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Should You Apply to College in the Early Round? EA vs. ED vs. EDII and More

Thu, Aug 18, 2016 @ 12:32 PM

ED_vs._EA.jpgIn Order to Manage Yield Colleges Offer Early Decision Programs

 

Did you know that you can apply to a college early and get a decision way before most other students? Many colleges offer “early” application options, with students usually submitting their applications in October or November and receiving a decision by December. With the rise in the number of students applying to multiple colleges, and the difficulty of predicting yield, many colleges are offering a number of early application options. So how do you know if applying early is right for you?

Applying early decision isn’t as easy as just hitting “submit” well before the regular decision deadline. Students applying in the early round must be prepared, with all essays, recommendations, test scores, and more ready for submission by November. Students applying early must also go into senior year with strong grades, as colleges won’t get to see mid-year grade reports before making a decision.

Early application pools are typically very competitive, as the strongest applicants are usually the most motivated to apply early and prepared for the earlier deadlines.

Students must also be ready for the responsibility that comes with applying early. If you’re applying to a program with a binding agreement, you must be prepared to enroll if admitted. Only in cases where financial needs are not met can students break the early decision agreement.

Here are the differences between early decision, early action, and other early application options.

Early Action

  1. The decision is non-binding, meaning you have no obligation to attend a college if you apply in the early action round and are admitted.
  2. Usually apply between Nov. 1 and 15 of senior year
  3. Usually receive decisions mid-December
  4. In most cases you can apply to more than one early action school, as well as submit regular decision applications.

Single Choice Early Action (Restrictive Early Action)

  1. Non-binding
  2. Usually apply between Nov. 1 and 15 of senior year
  3. Usually receive decisions mid-December
  4. Students cannot apply to other colleges early action or early decision until they hear back from the SCEA school

Early Decision

  1. The decision is binding, meaning if you apply early decision to a college and are admitted you must attend.
  2. Usually apply between Nov. 1 and 15 of senior year
  3. Usually receive decisions mid-December
  4. Students cannot apply to other colleges early decision, but in some cases can apply to other colleges early action and regular decision. If accepted to the early decision college, students must withdraw all other applications.

Early Decision 2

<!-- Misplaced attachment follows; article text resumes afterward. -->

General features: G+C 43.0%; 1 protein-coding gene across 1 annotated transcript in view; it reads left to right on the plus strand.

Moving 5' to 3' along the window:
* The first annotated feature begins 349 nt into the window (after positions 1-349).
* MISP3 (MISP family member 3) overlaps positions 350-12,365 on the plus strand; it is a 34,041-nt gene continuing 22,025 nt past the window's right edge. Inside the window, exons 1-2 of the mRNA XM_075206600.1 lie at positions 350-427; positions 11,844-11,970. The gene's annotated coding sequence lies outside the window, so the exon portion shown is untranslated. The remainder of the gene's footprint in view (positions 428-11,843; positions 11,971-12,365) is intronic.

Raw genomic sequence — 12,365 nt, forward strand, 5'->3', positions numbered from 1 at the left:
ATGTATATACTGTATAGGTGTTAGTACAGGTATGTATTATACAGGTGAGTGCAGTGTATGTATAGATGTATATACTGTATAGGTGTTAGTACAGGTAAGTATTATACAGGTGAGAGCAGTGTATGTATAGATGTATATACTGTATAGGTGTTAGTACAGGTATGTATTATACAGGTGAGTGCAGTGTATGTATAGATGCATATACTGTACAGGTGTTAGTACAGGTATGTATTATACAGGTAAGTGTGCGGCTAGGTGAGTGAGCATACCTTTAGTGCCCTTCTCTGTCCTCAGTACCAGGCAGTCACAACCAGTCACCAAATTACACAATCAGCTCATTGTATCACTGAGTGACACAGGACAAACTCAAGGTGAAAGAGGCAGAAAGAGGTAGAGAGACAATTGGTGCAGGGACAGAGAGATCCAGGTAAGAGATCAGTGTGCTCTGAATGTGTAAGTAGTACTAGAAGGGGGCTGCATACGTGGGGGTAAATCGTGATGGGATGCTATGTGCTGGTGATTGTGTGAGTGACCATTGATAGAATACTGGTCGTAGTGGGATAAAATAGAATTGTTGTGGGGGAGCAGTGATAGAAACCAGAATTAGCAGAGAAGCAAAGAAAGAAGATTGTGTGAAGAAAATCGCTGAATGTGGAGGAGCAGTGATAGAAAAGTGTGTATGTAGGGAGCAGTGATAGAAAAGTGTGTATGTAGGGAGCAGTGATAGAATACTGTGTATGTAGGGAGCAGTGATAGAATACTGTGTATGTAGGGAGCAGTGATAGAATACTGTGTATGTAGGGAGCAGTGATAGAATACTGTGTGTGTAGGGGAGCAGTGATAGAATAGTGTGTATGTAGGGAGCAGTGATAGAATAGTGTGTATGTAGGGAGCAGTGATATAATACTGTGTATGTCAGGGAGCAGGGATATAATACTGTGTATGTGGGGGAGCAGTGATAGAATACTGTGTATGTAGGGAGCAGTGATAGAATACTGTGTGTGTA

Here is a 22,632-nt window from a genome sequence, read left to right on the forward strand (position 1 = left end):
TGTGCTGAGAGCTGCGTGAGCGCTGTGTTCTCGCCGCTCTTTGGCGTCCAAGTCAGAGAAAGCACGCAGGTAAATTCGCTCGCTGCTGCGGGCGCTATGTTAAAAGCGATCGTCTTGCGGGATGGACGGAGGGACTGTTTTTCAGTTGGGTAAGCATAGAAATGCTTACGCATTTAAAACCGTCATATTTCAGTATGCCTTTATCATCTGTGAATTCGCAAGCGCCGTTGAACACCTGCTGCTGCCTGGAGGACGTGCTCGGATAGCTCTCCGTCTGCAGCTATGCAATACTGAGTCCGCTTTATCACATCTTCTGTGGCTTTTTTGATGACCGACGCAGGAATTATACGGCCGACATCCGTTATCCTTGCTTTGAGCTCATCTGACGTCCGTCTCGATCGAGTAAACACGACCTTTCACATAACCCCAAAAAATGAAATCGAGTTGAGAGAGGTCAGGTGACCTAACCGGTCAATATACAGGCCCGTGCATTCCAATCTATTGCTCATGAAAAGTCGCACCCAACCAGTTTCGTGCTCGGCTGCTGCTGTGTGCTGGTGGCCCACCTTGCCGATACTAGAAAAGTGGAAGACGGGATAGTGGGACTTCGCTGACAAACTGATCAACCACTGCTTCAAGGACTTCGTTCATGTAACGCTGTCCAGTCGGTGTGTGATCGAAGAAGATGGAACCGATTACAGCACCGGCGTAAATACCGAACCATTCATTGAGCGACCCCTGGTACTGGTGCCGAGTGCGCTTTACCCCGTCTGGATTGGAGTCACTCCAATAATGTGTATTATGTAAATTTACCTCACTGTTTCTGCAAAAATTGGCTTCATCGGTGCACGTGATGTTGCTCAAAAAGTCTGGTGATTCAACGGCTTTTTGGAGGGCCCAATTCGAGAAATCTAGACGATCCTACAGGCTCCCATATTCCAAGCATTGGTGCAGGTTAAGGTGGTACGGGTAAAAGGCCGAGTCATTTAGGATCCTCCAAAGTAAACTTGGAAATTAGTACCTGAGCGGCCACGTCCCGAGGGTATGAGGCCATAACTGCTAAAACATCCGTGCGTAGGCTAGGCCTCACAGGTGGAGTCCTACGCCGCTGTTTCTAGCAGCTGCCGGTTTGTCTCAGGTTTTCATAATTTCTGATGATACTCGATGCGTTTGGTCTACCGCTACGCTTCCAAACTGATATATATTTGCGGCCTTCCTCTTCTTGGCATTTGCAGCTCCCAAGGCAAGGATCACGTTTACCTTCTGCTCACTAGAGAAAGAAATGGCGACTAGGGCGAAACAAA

1. The decision is binding, meaning if you apply early decision II to a college and are admitted you must attend.
  2. Usually apply between Jan. 1 and Feb. 1 of senior year
  3. Usually receive decisions mid-Feb to March
  4. Students cannot apply to other colleges early decision, but in some cases can apply to other colleges early action and regular decision. If accepted to the early decision college, students must withdraw all other applications.

Early Decision 3?

  1. In some cases, students can apply to a college through a lesser-known option, wherein students can change their regular decision application to an ED II application as long as they submit the proper paperwork by a certain date. Some call this ED III, as students end up applying later than the normal ED II date. Colgate is one college that offers this option.
  2. The same rules apply – the decision is binding so if you are accepted you must withdraw all other applications and attend.

Benefits of Applying Early

Not only do students who apply early get their decisions sooner – alleviating some of the pressure during senior year – admission rates tend to be higher in the early rounds.

While early admission rates are typically higher than the regular admission rate at many colleges, it’s important to keep in mind that the applicant pool is going to be more competitive. The stats may be more favorable, but it’s still a very competitive process. Students need to be 100% prepared before applying early to their top-choice college. If there’s any doubt, hold off and wait until the regular decision round.

Have more questions about your application options? Join IvyWise for our next Twitter chat Sept. 26. Follow along using the #ChatIvyWise hashtag!

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Remember, applying to college should be a fun experience. Don't let stress take away from learning more about yourself!

 

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